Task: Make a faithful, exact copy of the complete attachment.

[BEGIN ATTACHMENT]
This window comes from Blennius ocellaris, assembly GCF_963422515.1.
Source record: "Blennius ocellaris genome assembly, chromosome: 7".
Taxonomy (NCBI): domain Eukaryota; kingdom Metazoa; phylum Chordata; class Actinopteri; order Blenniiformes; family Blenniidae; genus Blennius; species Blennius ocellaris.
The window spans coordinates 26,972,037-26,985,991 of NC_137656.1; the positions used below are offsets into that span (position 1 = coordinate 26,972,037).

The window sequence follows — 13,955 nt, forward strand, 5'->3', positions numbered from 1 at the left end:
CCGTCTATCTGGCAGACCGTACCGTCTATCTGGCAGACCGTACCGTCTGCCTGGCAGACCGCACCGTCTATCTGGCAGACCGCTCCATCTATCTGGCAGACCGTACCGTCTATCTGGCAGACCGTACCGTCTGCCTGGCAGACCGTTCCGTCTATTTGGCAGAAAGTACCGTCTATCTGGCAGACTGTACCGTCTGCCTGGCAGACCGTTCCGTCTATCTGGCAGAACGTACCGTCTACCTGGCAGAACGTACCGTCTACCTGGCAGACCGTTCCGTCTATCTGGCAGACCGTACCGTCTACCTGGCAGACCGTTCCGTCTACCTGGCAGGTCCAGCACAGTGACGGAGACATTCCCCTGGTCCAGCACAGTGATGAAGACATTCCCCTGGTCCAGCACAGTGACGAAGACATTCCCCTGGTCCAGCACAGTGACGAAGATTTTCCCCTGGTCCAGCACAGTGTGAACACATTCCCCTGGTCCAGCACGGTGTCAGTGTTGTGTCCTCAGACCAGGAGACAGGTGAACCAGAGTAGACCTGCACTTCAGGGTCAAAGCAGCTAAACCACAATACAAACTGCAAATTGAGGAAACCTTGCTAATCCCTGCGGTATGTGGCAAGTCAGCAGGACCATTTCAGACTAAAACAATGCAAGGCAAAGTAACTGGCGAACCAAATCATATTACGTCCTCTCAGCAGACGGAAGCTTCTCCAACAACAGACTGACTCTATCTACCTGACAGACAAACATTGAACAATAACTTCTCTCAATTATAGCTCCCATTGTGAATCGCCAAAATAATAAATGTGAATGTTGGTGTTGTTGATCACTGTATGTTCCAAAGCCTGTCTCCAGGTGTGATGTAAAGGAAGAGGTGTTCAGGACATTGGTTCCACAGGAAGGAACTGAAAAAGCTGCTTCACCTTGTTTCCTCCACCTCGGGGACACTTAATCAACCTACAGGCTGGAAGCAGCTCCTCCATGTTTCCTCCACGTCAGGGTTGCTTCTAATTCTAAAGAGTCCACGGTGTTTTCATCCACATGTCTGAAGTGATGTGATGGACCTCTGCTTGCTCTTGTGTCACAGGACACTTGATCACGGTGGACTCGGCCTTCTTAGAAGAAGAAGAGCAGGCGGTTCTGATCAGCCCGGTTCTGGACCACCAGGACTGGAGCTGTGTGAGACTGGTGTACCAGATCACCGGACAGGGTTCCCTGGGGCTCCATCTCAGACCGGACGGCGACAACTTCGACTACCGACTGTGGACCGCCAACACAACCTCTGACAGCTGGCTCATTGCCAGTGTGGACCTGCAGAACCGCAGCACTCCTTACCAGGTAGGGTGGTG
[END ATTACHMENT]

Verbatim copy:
This window comes from Blennius ocellaris, assembly GCF_963422515.1.
Source record: "Blennius ocellaris genome assembly, chromosome: 7".
Taxonomy (NCBI): domain Eukaryota; kingdom Metazoa; phylum Chordata; class Actinopteri; order Blenniiformes; family Blenniidae; genus Blennius; species Blennius ocellaris.
The window spans coordinates 26,972,037-26,985,991 of NC_137656.1; the positions used below are offsets into that span (position 1 = coordinate 26,972,037).

The window sequence follows — 13,955 nt, forward strand, 5'->3', positions numbered from 1 at the left end:
CCGTCTATCTGGCAGACCGTACCGTCTATCTGGCAGACCGTACCGTCTGCCTGGCAGACCGCACCGTCTATCTGGCAGACCGCTCCATCTATCTGGCAGACCGTACCGTCTATCTGGCAGACCGTACCGTCTGCCTGGCAGACCGTTCCGTCTATTTGGCAGAAAGTACCGTCTATCTGGCAGACTGTACCGTCTGCCTGGCAGACCGTTCCGTCTATCTGGCAGAACGTACCGTCTACCTGGCAGAACGTACCGTCTACCTGGCAGACCGTTCCGTCTATCTGGCAGACCGTACCGTCTACCTGGCAGACCGTTCCGTCTACCTGGCAGGTCCAGCACAGTGACGGAGACATTCCCCTGGTCCAGCACAGTGATGAAGACATTCCCCTGGTCCAGCACAGTGACGAAGACATTCCCCTGGTCCAGCACAGTGACGAAGATTTTCCCCTGGTCCAGCACAGTGTGAACACATTCCCCTGGTCCAGCACGGTGTCAGTGTTGTGTCCTCAGACCAGGAGACAGGTGAACCAGAGTAGACCTGCACTTCAGGGTCAAAGCAGCTAAACCACAATACAAACTGCAAATTGAGGAAACCTTGCTAATCCCTGCGGTATGTGGCAAGTCAGCAGGACCATTTCAGACTAAAACAATGCAAGGCAAAGTAACTGGCGAACCAAATCATATTACGTCCTCTCAGCAGACGGAAGCTTCTCCAACAACAGACTGACTCTATCTACCTGACAGACAAACATTGAACAATAACTTCTCTCAATTATAGCTCCCATTGTGAATCGCCAAAATAATAAATGTGAATGTTGGTGTTGTTGATCACTGTATGTTCCAAAGCCTGTCTCCAGGTGTGATGTAAAGGAAGAGGTGTTCAGGACATTGGTTCCACAGGAAGGAACTGAAAAAGCTGCTTCACCTTGTTTCCTCCACCTCGGGGACACTTAATCAACCTACAGGCTGGAAGCAGCTCCTCCATGTTTCCTCCACGTCAGGGTTGCTTCTAATTCTAAAGAGTCCACGGTGTTTTCATCCACATGTCTGAAGTGATGTGATGGACCTCTGCTTGCTCTTGTGTCACAGGACACTTGATCACGGTGGACTCGGCCTTCTTAGAAGAAGAAGAGCAGGCGGTTCTGATCAGCCCGGTTCTGGACCACCAGGACTGGAGCTGTGTGAGACTGGTGTACCAGATCACCGGACAGGGTTCCCTGGGGCTCCATCTCAGACCGGACGGCGACAACTTCGACTACCGACTGTGGACCGCCAACACAACCTCTGACAGCTGGCTCATTGCCAGTGTGGACCTGCAGAACCGCAGCACTCCTTACCAGGTAGGGTGGTG